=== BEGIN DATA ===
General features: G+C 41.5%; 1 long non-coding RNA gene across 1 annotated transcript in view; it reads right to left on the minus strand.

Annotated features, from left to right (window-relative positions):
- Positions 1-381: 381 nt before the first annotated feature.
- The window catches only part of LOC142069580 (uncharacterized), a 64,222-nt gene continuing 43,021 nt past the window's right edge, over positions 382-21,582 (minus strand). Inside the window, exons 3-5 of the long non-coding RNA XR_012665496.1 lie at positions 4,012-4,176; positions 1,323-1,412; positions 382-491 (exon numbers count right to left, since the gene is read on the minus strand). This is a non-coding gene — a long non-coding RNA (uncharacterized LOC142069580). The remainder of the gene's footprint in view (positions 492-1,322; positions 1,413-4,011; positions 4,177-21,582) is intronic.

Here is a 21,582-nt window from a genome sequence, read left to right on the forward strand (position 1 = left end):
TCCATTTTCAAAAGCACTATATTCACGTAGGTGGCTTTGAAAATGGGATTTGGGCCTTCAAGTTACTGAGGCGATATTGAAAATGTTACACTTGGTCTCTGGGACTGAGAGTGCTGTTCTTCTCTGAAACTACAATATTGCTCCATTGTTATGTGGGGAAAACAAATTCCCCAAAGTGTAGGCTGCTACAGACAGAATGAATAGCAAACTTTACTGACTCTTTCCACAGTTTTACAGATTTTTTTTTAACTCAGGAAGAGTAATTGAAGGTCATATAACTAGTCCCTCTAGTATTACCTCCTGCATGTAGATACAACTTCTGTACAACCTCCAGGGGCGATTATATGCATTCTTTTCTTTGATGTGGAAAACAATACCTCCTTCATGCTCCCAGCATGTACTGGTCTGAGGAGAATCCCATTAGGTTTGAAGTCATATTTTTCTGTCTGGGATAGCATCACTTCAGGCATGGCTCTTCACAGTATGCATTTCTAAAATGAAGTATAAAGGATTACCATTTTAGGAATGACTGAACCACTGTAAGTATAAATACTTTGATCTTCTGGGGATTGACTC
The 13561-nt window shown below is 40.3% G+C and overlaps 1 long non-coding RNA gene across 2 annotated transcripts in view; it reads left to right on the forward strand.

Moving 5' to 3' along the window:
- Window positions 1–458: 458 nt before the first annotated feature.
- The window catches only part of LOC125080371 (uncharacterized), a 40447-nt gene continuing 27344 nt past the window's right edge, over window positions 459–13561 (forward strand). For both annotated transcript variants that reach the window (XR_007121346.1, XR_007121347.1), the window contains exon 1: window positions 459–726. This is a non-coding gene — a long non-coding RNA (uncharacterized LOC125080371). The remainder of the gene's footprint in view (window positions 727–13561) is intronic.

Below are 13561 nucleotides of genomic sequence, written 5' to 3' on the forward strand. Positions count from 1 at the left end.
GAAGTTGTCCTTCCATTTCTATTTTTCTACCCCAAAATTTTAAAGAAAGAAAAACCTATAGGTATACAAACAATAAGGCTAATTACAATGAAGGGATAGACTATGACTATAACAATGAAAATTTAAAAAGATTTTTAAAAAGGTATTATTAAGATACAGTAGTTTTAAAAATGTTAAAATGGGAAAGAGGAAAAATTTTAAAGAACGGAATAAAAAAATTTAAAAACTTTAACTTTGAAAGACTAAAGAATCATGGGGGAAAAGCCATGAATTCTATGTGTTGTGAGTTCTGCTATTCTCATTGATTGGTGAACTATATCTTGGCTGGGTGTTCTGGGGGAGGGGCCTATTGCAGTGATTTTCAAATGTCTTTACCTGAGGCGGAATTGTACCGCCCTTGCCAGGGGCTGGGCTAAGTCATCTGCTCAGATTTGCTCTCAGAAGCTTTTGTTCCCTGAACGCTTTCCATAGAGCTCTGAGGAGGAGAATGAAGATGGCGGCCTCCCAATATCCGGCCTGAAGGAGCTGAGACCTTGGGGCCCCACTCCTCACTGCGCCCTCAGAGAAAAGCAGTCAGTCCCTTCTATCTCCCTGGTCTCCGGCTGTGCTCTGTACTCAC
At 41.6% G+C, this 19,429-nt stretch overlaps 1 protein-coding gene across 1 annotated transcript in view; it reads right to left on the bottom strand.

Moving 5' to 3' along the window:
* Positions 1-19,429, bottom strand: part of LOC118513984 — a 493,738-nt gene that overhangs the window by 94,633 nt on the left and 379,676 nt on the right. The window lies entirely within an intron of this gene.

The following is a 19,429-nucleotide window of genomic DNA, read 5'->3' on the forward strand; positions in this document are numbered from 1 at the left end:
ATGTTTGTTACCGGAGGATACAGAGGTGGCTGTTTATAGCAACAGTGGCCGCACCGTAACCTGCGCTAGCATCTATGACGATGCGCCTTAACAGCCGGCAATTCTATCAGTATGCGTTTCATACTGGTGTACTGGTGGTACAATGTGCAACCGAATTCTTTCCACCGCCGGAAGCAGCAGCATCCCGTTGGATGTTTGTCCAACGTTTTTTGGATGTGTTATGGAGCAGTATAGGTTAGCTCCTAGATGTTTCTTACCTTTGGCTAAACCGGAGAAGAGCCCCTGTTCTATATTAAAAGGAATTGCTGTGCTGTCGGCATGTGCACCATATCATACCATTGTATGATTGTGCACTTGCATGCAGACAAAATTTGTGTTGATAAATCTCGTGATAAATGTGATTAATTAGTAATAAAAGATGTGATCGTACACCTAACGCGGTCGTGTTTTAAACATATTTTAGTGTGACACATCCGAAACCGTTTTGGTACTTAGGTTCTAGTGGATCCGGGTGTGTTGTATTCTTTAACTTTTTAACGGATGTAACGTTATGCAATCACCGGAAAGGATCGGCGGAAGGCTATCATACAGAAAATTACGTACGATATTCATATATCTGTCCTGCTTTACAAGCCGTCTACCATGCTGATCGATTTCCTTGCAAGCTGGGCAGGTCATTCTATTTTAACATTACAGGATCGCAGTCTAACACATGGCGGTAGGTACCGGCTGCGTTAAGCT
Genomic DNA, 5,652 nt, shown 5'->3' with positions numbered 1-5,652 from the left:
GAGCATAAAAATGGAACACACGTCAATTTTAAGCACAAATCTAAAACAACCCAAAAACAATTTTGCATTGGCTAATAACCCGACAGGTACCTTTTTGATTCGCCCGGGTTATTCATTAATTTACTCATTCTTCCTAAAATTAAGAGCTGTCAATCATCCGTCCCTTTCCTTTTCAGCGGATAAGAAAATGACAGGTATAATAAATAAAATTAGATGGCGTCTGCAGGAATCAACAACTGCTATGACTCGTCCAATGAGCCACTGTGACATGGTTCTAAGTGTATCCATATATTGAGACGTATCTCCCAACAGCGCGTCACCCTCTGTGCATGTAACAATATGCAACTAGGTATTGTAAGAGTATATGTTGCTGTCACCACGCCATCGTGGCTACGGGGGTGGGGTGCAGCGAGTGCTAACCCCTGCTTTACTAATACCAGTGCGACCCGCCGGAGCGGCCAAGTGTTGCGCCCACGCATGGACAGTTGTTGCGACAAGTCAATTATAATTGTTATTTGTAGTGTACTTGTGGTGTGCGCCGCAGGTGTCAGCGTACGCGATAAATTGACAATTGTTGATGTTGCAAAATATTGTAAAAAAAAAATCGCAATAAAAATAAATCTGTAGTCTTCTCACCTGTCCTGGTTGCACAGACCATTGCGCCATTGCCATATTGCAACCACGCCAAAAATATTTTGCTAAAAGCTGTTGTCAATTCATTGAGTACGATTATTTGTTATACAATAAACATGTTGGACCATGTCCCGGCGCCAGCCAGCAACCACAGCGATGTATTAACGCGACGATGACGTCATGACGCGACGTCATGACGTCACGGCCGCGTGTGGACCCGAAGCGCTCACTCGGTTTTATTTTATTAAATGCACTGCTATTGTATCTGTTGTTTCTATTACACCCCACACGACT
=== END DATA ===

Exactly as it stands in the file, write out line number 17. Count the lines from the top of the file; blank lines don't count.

ATGTTTGTTACCGGAGGATACAGAGGTGGCTGTTTATAGCAACAGTGGCCGCACCGTAACCTGCGCTAGCATCTATGACGATGCGCCTTAACAGCCGGCAATTCTATCAGTATGCGTTTCATACTGGTGTACTGGTGGTACAATGTGCAACCGAATTCTTTCCACCGCCGGAAGCAGCAGCATCCCGTTGGATGTTTGTCCAACGTTTTTTGGATGTGTTATGGAGCAGTATAGGTTAGCTCCTAGATGTTTCTTACCTTTGGCTAAACCGGAGAAGAGCCCCTGTTCTATATTAAAAGGAATTGCTGTGCTGTCGGCATGTGCACCATATCATACCATTGTATGATTGTGCACTTGCATGCAGACAAAATTTGTGTTGATAAATCTCGTGATAAATGTGATTAATTAGTAATAAAAGATGTGATCGTACACCTAACGCGGTCGTGTTTTAAACATATTTTAGTGTGACACATCCGAAACCGTTTTGGTACTTAGGTTCTAGTGGATCCGGGTGTGTTGTATTCTTTAACTTTTTAACGGATGTAACGTTATGCAATCACCGGAAAGGATCGGCGGAAGGCTATCATACAGAAAATTACGTACGATATTCATATATCTGTCCTGCTTTACAAGCCGTCTACCATGCTGATCGATTTCCTTGCAAGCTGGGCAGGTCATTCTATTTTAACATTACAGGATCGCAGTCTAACACATGGCGGTAGGTACCGGCTGCGTTAAGCT